Review Posted Online: Feb. 9, 2020

Kirkus Reviews Issue: March 1, 2020

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THE NIGHTINGALE

Still, a respectful and absorbing page-turner.

Hannah’s new novel is an homage to the extraordinary courage and endurance of Frenchwomen during World War II.

In 1995, an elderly unnamed widow is moving into an Oregon nursing home on the urging of her controlling son, Julien, a surgeon. This trajectory is interrupted when she receives an invitation to return to France to attend a ceremony honoring passeurs: people who aided the escape of others during the war. Cut to spring, 1940: Viann has said goodbye to husband Antoine, who's off to hold the Maginot line against invading Germans. She returns to tending her small farm, Le Jardin, in the Loire Valley, teaching at the local school and coping with daughter Sophie’s adolescent rebellion. Soon, that world is upended: The Germans march into Paris and refugees flee south, overrunning Viann’s land. Her long-estranged younger sister, Isabelle, who has been kicked out of multiple convent schools, is sent to Le Jardin by Julien, their father in Paris, a drunken, decidedly unpaternal Great War veteran. As the depredations increase in the occupied zone—food rationing, systematic looting, and the billeting of a German officer, Capt. Beck, at Le Jardin—Isabelle’s outspokenness is a liability. She joins the Resistance, volunteering for dangerous duty: shepherding downed Allied airmen across the Pyrenees to Spain. Code-named the Nightingale, Isabelle will rescue many before she's captured. Meanwhile, Viann’s journey from passive to active resistance is less dramatic but no less wrenching. Hannah vividly demonstrates how the Nazis, through starvation, intimidation and barbarity both casual and calculated, demoralized the French, engineering a community collapse that enabled the deportations and deaths of more than 70,000 Jews. Hannah’s proven storytelling skills are ideally suited to depicting such cataclysmic events, but her tendency to sentimentalize undermines the gravitas of this tale.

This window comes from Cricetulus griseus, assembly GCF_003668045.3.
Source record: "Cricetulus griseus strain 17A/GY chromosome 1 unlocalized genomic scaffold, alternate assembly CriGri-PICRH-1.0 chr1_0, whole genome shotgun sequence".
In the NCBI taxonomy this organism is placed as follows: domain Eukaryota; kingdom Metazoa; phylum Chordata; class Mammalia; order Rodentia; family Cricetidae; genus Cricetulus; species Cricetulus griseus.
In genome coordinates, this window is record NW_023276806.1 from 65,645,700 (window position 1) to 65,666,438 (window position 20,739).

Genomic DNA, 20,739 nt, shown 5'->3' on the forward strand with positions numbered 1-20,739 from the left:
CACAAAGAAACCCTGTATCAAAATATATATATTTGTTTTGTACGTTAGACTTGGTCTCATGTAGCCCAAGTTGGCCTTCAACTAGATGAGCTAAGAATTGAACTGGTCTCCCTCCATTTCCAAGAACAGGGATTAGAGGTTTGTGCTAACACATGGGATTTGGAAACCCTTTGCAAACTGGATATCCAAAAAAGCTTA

Still, a respectful and absorbing page-turner.

Pub Date: Feb. 3, 2015

ISBN: 978-0-312-57722-3

Page Count: 448

Publisher: St. Martin's

Review Posted Online: Nov. 19, 2014

Kirkus Reviews Issue: Dec. 1, 2014